Wall Street Journal Article. April 18, 2013
By RUSSELL GOLD
U.S. carbon-dioxide emissions have fallen dramatically in recent years, in large part because the country is making more electricity with natural gas instead of coal.
Energy-related emissions of carbon dioxide, the greenhouse gas that is widely believed to contribute to global warming, have fallen 12% between 2005 and 2012 and are at their lowest level since 1994, according to a recent estimate by the Energy Information Administration, the statistical arm of the U.S. Energy Department.
Natural gas emits half as much carbon dioxide as coal when used to make electricity, though the calculation fails to take into account the release of methane from natural-gas wells and pipelines, which also contributes to climate change.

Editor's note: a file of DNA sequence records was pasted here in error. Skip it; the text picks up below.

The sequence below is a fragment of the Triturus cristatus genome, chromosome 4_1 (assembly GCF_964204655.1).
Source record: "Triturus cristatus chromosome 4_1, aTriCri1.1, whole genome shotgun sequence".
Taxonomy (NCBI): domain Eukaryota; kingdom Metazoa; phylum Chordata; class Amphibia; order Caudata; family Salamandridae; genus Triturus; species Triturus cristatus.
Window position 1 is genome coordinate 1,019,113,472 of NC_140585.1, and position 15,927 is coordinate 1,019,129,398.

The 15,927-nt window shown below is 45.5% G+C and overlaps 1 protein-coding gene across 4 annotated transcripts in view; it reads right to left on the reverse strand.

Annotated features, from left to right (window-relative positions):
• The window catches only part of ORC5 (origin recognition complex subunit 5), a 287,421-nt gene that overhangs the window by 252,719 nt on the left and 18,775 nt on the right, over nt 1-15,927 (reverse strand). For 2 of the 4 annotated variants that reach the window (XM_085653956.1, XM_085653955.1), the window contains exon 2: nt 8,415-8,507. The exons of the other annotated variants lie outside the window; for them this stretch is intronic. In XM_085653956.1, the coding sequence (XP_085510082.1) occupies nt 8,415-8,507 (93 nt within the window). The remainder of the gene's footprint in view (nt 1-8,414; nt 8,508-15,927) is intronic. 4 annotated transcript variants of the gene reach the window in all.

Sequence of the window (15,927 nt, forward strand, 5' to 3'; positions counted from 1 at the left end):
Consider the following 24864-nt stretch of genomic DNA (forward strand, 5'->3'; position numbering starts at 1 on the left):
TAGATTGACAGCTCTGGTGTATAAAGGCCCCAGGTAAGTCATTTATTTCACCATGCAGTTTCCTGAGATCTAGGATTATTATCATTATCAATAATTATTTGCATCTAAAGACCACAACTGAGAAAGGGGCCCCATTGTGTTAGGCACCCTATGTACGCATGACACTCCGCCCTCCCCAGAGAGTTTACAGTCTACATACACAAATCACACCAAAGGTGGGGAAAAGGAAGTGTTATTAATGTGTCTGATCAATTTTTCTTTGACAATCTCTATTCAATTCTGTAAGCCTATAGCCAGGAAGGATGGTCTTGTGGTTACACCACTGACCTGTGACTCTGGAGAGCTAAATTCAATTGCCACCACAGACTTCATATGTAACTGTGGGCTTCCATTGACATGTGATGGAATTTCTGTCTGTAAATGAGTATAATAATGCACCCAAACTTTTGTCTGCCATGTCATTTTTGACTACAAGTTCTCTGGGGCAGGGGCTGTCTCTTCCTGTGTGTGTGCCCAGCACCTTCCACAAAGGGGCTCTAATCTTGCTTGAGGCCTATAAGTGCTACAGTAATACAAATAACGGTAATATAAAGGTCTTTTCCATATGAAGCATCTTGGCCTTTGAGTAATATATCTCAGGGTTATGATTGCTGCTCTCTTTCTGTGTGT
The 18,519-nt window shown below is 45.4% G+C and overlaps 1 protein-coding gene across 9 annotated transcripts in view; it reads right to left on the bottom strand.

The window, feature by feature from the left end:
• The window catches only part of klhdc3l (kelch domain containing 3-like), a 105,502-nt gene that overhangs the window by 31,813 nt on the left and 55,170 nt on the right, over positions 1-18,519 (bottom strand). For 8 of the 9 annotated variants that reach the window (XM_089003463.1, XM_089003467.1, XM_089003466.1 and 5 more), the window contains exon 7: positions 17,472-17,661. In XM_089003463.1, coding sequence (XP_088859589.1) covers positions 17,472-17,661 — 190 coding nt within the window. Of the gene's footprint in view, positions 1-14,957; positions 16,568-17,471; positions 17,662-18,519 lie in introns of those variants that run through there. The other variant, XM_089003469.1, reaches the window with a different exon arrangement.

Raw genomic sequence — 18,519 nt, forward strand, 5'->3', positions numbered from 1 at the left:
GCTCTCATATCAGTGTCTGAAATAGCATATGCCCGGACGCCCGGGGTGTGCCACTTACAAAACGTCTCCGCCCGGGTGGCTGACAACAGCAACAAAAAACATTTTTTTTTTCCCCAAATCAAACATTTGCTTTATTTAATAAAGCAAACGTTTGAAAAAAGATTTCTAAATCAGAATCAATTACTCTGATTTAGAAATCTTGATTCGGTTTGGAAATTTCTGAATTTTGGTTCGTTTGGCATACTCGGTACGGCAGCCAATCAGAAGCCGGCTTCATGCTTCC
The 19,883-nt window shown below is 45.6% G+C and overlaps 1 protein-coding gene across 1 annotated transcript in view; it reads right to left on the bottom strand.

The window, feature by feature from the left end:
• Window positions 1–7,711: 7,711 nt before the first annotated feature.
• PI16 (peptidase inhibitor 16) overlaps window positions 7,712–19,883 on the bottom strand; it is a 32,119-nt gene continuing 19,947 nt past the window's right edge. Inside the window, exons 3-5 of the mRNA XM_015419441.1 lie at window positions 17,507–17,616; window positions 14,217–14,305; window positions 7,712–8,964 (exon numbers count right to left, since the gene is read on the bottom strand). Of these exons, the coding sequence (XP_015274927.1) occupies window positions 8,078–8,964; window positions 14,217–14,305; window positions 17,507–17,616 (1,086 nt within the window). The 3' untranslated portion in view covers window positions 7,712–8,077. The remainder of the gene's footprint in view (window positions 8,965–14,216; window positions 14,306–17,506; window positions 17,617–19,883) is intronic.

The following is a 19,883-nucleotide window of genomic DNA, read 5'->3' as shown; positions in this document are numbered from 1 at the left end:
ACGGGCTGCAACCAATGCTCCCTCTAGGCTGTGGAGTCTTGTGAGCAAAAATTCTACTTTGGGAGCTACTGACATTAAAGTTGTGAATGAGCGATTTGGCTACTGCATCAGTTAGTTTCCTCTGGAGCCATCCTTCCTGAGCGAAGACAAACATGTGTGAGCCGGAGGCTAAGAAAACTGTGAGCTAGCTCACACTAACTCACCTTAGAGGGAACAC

Few people predicted this drop in carbon emissions. “Everybody just figured that emissions were just going to continue to increase rapidly,” says Ted Nordhaus, chairman of the Breakthrough Institute, an energy and climate think tank based in Oakland, Calif. “Nobody was expecting the worst recession since the Great Depression, but also no one was really expecting this remarkable shift from coal to gas either.”
Last year, 30% of power in the U.S. came from burning natural gas, up from 19% in 2005, driven by drilling technologies that have unlocked large and inexpensive new supplies of the fuel.
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